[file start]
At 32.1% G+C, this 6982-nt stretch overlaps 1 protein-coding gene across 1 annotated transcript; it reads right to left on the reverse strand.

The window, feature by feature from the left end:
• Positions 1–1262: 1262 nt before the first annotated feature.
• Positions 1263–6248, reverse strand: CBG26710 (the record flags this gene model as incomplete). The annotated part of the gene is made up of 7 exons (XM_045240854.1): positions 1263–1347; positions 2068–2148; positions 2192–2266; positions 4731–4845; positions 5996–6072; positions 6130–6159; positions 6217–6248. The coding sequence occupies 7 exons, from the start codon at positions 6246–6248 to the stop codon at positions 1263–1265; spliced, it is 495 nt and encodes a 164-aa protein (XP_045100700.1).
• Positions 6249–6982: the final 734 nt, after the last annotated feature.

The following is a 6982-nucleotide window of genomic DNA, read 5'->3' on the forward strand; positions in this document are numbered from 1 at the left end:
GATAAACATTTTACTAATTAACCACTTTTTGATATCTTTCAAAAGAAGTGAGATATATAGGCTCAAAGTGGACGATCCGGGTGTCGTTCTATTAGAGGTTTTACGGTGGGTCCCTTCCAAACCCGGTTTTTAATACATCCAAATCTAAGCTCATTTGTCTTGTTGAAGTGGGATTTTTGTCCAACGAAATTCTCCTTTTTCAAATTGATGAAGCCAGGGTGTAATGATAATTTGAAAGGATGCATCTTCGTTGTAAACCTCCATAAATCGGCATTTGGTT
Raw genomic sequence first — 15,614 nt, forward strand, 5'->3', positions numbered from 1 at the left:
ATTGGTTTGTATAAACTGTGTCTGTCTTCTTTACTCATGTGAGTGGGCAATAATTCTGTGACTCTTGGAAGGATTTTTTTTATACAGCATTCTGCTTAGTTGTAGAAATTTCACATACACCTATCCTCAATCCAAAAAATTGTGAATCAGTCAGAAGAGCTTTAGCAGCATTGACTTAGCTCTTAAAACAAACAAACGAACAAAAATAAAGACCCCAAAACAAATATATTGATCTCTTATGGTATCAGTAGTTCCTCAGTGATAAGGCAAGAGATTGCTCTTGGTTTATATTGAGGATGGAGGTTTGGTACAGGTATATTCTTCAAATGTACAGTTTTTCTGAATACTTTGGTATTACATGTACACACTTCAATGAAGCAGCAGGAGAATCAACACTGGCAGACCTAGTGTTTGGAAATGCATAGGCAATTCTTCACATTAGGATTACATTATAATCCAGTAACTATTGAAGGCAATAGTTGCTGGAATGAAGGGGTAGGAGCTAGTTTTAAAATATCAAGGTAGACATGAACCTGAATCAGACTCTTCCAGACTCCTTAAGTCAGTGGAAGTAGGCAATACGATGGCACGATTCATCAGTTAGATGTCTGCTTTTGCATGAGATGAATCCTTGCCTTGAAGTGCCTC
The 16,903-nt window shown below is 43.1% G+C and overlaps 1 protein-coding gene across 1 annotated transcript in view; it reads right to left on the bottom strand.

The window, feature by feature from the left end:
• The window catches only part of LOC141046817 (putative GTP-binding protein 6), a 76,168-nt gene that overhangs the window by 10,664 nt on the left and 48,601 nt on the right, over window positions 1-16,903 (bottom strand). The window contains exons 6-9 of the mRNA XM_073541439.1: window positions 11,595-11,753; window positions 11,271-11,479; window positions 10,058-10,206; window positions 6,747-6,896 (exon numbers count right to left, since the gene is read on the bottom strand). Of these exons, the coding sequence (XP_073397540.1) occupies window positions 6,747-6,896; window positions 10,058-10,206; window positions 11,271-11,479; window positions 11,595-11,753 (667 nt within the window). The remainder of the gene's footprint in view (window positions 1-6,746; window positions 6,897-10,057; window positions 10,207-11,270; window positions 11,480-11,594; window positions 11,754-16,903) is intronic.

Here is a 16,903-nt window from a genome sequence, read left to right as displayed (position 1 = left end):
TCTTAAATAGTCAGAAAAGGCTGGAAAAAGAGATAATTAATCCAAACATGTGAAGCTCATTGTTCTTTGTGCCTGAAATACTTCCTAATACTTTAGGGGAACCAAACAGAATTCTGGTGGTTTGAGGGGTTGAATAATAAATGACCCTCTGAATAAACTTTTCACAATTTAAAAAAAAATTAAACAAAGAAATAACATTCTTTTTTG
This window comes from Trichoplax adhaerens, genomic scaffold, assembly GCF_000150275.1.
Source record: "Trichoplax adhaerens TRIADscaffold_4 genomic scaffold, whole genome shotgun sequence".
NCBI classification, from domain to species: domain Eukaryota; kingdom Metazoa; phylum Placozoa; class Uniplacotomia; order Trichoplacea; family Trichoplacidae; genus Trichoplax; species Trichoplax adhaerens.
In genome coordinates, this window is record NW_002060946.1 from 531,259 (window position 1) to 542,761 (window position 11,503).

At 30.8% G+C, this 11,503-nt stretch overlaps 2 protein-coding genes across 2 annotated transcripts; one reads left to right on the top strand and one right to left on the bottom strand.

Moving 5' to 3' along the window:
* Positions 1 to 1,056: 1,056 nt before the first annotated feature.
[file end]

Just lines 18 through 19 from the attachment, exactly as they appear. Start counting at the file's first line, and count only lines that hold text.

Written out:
In genome coordinates, this window is record NW_002060946.1 from 531,259 (window position 1) to 542,761 (window position 11,503).

At 30.8% G+C, this 11,503-nt stretch overlaps 2 protein-coding genes across 2 annotated transcripts; one reads left to right on the top strand and one right to left on the bottom strand.